Though the two rates converged at N367 per dollar on Tuesday, they however went in opposite direction, with the NAFEX declining while the parallel market exchange rate rose. Analysts at Vetiva Capital Management Company were however optimistic that the two rates would move closer this week. “We anticipate further convergence in the FX markets as the CBN continues with its liquidity injections in a bid to shore up the naira”, they said. A similar view was expressed by analysts at Cowry Assets Management Limited. They said: “In the current week, we expect further convergence in the foreign exchange market with possible appreciation against the dollar subject to CBN’s level of intervention”.
Analysts downgrade inflation outlook
The less than expected May inflation rate of 16.25 per cent announced by the National Bureau of Statistics (NBS) during the week have prompted analysts to downgrade their inflation outlook for the rest of the year. According to the NBS the inflation rate declined for the fourth consecutive month in May to 16.25 per cent from 17.24 per cent. This according to analysts at Vetiva Capital was lower than the 16 per cent expected by the market. They noted: “Inflation has consistently lagged behind expectations from the start of 2017. Rising base effects have moderated headline inflation but the drop has been less steep than expected on the back of a surprising consistent surge in food prices. This is despite reduced currency impact and energy price stability easing pressure on Core Inflation. “The supply-driven rise in food prices shows no sign of abating (May m/m food inflation the highest this year) and compels us to adopt a more bearish stance on inflation trend for the rest of the year.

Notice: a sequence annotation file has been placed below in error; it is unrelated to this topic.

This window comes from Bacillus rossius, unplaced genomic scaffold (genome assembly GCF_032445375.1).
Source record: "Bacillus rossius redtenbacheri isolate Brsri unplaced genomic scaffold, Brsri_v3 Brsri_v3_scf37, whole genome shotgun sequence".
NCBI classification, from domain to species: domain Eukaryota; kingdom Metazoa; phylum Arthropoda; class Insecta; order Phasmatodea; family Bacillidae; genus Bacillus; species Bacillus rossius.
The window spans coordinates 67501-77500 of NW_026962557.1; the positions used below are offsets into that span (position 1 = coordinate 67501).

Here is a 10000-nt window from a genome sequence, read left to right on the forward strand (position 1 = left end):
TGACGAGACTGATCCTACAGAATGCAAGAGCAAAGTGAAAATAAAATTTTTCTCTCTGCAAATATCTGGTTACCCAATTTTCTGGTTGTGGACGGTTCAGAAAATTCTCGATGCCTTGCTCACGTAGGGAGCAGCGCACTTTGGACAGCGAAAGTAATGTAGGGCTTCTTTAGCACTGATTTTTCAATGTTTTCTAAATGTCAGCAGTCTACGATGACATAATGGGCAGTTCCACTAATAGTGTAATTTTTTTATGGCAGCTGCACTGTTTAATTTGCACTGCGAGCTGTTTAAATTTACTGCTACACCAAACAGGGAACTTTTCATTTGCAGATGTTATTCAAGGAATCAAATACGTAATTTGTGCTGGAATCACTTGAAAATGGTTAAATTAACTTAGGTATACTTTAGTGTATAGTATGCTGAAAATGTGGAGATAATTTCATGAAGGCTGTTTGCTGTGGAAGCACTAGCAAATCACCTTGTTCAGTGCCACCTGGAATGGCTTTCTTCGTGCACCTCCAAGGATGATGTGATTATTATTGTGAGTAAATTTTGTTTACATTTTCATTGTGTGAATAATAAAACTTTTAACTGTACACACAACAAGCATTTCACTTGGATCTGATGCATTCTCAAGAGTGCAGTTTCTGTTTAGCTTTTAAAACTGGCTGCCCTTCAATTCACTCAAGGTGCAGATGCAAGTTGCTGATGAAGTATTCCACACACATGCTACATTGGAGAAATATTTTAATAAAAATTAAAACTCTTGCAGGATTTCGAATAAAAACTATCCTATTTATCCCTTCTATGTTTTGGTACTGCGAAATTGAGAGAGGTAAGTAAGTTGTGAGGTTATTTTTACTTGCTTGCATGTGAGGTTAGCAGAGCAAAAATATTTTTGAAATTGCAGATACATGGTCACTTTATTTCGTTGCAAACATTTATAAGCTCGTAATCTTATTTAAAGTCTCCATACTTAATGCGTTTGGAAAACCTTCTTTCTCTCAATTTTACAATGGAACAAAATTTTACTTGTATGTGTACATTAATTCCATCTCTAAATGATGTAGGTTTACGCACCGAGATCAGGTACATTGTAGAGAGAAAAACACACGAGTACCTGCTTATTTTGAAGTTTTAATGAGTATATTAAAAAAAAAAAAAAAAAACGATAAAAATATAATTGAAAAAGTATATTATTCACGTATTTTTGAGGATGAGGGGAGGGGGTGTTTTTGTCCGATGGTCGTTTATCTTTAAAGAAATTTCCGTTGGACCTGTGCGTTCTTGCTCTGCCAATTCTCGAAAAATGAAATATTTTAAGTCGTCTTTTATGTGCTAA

So, whilst we expect base effects to consistently drag down headline inflation, we expect this to happen at a relatively slow pace and project 16.1% inflation in June (previous: 15.2%), bringing 2017 average inflation to 16.5% (2016: 15.6%).” Analysts at Financial Derivatives Company (FDC) also stated: “We expect inflation to ease further in June based on technicality (waning base year effects), among other factors. However, it is unlikely that the inflation rate will slide back to pre-economic crisis levels. This is because inherent structural issues such as high interest rates, weak private and public investments etc. still exist. In the short run, seasonality is expected to eclipse any respite in food inflation as we expect further food price increases. As regards monetary policy, a slowdown in inflation will strengthen the hands of the doves within the Monetary Policy Committee who are clamouring that interest rates are too high.”